[ <a href="javascript:expand<?php echo $BannerId; ?>()">Expand</a> ]<br><br>
</font>
</div>
</td>
</tr>
<tr>
<td valign="top">

<a target="_blank" href="track.php?bannerId=<?php echo $BannerId; ?>&img=top"><img name="top<?php echo $BannerId; ?>" src="getbanner.php?bannerId=<?php echo $BannerId; ?>&img=top" width="<?php echo $row["width"]; ?>" border="0"></a><br>

<a target="_blank" href="track.php?bannerId=<?php echo $BannerId; ?>&img=bottom"><img name="bottom<?php echo $BannerId; ?>" src="getbanner.php?bannerId=<?php echo $BannerId; ?>&img=bottom" width="<?php echo $row["width"]; ?>" border="0"></a>

</td>
</tr>
</table>
</form>


There are three main things to point out here. First off, we have the link that expands and collapses the banner:

[ <a href="javascript:expand<?php echo $BannerId; ?>()">Expand</a> ]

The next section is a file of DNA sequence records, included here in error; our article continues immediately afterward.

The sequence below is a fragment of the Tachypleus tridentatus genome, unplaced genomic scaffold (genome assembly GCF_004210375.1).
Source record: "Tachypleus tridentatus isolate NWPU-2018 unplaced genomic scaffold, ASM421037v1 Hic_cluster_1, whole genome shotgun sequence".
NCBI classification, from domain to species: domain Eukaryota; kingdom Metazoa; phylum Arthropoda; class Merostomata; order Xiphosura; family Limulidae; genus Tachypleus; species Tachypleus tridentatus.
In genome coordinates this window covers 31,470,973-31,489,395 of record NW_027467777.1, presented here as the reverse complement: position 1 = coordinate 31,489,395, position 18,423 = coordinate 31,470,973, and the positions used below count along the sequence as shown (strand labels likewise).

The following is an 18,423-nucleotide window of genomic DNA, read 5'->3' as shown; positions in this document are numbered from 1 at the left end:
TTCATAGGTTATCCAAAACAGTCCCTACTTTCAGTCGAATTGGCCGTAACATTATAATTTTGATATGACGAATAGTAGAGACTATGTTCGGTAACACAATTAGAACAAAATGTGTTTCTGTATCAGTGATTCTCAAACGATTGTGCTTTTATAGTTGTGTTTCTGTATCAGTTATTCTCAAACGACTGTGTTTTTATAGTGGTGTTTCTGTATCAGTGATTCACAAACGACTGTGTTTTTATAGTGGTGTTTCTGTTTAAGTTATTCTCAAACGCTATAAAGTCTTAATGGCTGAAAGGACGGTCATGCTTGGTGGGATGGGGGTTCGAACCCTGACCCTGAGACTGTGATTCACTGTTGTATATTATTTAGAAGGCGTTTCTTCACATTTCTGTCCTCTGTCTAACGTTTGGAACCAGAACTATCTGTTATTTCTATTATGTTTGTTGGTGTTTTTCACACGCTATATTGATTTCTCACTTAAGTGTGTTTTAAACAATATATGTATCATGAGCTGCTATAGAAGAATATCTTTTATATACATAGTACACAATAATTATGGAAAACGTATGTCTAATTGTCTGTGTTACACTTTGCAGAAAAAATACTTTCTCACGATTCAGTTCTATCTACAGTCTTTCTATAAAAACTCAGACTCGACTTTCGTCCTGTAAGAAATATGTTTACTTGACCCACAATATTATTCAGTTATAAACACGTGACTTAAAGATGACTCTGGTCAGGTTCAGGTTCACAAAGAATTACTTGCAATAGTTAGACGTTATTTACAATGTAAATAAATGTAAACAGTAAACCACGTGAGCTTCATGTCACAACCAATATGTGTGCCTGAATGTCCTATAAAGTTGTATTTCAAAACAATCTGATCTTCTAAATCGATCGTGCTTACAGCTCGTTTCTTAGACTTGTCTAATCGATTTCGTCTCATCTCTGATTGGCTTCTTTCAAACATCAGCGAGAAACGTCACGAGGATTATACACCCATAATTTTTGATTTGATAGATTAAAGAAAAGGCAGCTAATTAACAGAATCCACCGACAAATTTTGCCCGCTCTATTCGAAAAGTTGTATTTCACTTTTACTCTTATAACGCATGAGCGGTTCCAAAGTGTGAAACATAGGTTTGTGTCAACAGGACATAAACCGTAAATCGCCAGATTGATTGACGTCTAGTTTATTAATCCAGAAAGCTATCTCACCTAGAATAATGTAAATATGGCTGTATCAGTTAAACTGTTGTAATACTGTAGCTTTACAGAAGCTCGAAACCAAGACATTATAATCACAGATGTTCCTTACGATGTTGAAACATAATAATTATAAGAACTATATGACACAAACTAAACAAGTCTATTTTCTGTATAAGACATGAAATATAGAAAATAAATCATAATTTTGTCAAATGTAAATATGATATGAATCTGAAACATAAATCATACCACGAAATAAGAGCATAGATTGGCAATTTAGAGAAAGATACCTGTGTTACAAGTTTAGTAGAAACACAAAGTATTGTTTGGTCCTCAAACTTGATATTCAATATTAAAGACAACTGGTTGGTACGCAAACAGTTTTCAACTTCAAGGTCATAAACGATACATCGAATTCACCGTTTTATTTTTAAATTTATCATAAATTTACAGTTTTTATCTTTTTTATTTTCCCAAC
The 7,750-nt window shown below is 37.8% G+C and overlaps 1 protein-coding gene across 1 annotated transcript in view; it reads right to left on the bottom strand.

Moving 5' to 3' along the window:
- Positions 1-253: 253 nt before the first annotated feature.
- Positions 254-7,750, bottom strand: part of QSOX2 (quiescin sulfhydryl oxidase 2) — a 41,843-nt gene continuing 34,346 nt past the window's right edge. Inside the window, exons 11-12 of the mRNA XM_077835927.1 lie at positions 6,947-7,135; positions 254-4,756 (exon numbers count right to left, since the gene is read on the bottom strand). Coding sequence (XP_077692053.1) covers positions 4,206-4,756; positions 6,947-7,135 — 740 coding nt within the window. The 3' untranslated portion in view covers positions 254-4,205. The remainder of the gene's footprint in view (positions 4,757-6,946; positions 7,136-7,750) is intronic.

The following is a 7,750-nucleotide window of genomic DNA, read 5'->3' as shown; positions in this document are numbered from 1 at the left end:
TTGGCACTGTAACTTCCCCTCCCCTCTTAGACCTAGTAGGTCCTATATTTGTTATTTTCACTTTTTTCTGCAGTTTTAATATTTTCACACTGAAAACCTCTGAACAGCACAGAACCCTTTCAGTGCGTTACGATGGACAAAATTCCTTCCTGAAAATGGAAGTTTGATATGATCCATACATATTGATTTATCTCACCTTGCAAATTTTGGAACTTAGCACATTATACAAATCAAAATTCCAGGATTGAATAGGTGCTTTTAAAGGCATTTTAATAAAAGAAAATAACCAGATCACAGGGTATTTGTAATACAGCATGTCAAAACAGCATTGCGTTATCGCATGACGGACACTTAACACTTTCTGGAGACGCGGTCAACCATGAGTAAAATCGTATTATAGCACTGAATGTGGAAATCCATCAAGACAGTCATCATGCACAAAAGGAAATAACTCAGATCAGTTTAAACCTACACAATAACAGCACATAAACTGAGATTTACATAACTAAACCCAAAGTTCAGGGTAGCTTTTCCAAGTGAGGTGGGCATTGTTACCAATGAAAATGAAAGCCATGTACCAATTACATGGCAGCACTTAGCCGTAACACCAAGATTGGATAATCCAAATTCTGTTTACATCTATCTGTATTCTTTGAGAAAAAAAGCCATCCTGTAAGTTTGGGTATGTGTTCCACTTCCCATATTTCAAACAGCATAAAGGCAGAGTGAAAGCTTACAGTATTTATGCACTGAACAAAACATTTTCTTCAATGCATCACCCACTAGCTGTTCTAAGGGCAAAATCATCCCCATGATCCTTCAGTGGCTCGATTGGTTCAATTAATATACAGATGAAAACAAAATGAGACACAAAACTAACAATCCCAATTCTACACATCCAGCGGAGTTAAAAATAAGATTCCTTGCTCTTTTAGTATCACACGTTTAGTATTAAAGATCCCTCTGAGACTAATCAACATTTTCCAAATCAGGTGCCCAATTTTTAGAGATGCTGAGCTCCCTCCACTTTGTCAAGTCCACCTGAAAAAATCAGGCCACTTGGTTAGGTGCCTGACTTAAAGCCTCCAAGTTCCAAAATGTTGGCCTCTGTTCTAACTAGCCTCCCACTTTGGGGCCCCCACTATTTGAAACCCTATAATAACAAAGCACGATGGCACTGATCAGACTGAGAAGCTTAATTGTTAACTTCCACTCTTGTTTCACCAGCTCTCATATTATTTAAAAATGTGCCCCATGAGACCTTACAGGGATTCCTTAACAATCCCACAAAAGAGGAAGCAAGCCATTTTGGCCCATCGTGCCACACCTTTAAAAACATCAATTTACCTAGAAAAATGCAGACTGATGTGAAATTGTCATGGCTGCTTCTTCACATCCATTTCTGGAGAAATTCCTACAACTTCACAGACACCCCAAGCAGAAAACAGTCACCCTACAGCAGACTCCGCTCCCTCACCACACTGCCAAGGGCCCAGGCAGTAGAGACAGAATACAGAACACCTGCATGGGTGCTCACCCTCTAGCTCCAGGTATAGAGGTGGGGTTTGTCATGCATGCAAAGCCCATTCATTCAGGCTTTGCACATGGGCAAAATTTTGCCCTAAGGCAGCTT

It calls a JavaScript function named expand[bannerId]. For example, if we are viewing a banner with ID of 10, then expand10() would be called. We will look at the JavaScript code shortly.

Next, we have the two images:

<a target="_blank" href="track.php?bannerId=<?php echo $BannerId; ?>&img=top"><img name="top<?php echo $BannerId; ?>" src="getbanner.php?bannerId=<?php echo $BannerId; ?>&img=top" width="<?php echo $row["width"]; ?>" border="0"></a><br>

<a target="_blank" href="track.php?bannerId=<?php echo $BannerId; ?>&img=bottom"><img name="bottom<?php echo $BannerId; ?>" src="getbanner.php?bannerId=<?php echo $BannerId; ?>&img=bottom" width="<?php echo $row["width"]; ?>" border="0"></a>


Each image links to track.php, which increments the click-thru rate for this banner and then redirects the user to the link setup for that banner in admin.php. The two image tags represent the top and bottom images for each banner. To "expand" the banner, we change the width of the bottom banner to make it look like the top banner has stretched.

The top banner is called top[bannerId] and the bottom is called bottom[bannerId]. We give the banners unique names so that we can display more than one banner per page if need be: